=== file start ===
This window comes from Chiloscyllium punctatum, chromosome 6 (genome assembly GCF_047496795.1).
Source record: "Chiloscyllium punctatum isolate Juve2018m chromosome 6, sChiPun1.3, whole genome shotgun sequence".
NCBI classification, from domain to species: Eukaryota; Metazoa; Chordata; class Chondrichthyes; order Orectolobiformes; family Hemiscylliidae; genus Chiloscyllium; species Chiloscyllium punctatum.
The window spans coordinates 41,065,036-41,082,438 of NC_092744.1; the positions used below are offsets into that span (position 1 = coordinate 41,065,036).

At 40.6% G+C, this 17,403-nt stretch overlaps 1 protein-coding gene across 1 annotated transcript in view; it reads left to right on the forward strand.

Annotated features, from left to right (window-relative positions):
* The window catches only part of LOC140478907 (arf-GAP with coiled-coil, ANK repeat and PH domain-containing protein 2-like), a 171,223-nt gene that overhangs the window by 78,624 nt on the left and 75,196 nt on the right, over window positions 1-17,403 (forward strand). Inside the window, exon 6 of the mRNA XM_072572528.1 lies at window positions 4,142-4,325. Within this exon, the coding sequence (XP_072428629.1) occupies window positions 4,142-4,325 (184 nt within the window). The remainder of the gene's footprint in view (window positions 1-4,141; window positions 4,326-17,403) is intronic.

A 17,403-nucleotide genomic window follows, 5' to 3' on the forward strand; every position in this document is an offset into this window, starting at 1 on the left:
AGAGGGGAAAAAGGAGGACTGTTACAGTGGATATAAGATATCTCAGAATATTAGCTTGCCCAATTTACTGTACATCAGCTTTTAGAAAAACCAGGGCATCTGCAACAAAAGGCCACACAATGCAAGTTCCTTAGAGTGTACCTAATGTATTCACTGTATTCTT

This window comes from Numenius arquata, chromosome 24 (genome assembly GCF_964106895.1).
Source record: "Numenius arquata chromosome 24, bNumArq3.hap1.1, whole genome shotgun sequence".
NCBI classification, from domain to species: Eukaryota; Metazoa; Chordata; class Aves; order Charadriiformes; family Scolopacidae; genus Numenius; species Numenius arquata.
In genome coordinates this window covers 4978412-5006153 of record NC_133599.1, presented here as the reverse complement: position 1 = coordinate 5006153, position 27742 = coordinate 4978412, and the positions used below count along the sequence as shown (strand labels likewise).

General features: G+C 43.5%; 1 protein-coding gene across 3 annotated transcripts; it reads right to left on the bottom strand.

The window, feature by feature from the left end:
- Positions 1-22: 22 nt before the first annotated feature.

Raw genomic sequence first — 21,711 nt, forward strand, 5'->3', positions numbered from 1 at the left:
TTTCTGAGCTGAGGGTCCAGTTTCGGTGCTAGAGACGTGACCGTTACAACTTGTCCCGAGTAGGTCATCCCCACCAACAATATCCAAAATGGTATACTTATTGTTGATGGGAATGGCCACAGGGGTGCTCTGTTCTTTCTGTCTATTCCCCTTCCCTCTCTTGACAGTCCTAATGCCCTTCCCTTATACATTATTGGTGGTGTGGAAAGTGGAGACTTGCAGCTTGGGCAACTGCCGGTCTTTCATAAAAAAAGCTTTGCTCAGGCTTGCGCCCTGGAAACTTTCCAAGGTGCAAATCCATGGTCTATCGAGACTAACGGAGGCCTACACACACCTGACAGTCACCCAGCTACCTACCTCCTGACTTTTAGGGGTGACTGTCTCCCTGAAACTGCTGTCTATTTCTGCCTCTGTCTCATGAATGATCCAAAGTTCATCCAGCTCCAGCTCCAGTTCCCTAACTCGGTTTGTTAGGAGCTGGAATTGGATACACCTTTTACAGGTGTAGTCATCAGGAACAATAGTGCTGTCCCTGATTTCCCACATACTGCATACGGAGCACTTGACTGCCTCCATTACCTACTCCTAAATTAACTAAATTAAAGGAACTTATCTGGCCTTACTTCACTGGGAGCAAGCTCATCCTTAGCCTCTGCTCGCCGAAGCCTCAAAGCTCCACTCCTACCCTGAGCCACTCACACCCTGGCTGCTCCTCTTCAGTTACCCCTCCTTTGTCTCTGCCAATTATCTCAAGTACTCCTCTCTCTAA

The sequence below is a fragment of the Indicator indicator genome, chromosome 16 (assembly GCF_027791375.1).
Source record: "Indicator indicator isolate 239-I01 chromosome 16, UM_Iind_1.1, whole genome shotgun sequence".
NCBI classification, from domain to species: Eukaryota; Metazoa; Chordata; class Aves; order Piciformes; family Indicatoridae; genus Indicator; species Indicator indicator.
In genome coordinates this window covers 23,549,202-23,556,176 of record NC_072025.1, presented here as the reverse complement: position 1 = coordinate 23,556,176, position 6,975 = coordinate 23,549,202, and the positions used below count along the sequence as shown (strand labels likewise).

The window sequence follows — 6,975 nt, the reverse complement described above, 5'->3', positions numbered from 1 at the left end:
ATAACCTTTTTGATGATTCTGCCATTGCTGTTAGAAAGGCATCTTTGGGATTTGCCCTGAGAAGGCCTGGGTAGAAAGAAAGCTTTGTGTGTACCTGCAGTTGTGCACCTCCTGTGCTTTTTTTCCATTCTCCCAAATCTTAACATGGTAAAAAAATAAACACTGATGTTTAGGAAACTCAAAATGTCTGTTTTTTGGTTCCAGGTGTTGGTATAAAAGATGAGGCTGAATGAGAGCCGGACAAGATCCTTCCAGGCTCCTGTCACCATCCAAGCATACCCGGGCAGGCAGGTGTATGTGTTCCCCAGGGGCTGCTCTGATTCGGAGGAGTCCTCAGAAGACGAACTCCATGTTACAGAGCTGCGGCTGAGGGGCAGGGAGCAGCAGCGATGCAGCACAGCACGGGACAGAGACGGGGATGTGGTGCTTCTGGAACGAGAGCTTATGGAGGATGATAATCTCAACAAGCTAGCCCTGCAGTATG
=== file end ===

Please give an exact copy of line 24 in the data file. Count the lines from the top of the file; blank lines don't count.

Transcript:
ATAACCTTTTTGATGATTCTGCCATTGCTGTTAGAAAGGCATCTTTGGGATTTGCCCTGAGAAGGCCTGGGTAGAAAGAAAGCTTTGTGTGTACCTGCAGTTGTGCACCTCCTGTGCTTTTTTTCCATTCTCCCAAATCTTAACATGGTAAAAAAATAAACACTGATGTTTAGGAAACTCAAAATGTCTGTTTTTTGGTTCCAGGTGTTGGTATAAAAGATGAGGCTGAATGAGAGCCGGACAAGATCCTTCCAGGCTCCTGTCACCATCCAAGCATACCCGGGCAGGCAGGTGTATGTGTTCCCCAGGGGCTGCTCTGATTCGGAGGAGTCCTCAGAAGACGAACTCCATGTTACAGAGCTGCGGCTGAGGGGCAGGGAGCAGCAGCGATGCAGCACAGCACGGGACAGAGACGGGGATGTGGTGCTTCTGGAACGAGAGCTTATGGAGGATGATAATCTCAACAAGCTAGCCCTGCAGTATG